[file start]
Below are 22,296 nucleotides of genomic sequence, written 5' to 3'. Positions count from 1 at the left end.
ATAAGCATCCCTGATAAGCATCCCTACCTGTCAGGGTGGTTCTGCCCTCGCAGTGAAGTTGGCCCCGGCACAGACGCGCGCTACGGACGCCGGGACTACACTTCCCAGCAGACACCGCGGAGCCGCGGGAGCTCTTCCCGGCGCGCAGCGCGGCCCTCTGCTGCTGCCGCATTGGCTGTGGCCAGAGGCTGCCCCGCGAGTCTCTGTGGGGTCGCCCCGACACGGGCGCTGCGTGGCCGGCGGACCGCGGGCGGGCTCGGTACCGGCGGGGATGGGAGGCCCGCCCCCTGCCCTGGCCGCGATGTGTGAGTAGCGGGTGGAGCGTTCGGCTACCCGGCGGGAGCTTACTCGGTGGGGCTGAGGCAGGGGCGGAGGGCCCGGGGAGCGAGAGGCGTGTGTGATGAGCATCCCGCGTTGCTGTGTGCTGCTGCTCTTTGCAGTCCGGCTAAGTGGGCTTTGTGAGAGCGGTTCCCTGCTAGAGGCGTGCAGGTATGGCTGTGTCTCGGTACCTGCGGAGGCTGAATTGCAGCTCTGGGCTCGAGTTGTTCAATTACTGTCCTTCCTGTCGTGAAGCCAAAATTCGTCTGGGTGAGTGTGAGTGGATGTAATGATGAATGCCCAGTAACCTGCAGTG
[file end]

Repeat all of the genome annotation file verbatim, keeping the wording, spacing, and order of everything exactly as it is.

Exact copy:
Below are 22,296 nucleotides of genomic sequence, written 5' to 3'. Positions count from 1 at the left end.
ATAAGCATCCCTGATAAGCATCCCTACCTGTCAGGGTGGTTCTGCCCTCGCAGTGAAGTTGGCCCCGGCACAGACGCGCGCTACGGACGCCGGGACTACACTTCCCAGCAGACACCGCGGAGCCGCGGGAGCTCTTCCCGGCGCGCAGCGCGGCCCTCTGCTGCTGCCGCATTGGCTGTGGCCAGAGGCTGCCCCGCGAGTCTCTGTGGGGTCGCCCCGACACGGGCGCTGCGTGGCCGGCGGACCGCGGGCGGGCTCGGTACCGGCGGGGATGGGAGGCCCGCCCCCTGCCCTGGCCGCGATGTGTGAGTAGCGGGTGGAGCGTTCGGCTACCCGGCGGGAGCTTACTCGGTGGGGCTGAGGCAGGGGCGGAGGGCCCGGGGAGCGAGAGGCGTGTGTGATGAGCATCCCGCGTTGCTGTGTGCTGCTGCTCTTTGCAGTCCGGCTAAGTGGGCTTTGTGAGAGCGGTTCCCTGCTAGAGGCGTGCAGGTATGGCTGTGTCTCGGTACCTGCGGAGGCTGAATTGCAGCTCTGGGCTCGAGTTGTTCAATTACTGTCCTTCCTGTCGTGAAGCCAAAATTCGTCTGGGTGAGTGTGAGTGGATGTAATGATGAATGCCCAGTAACCTGCAGTG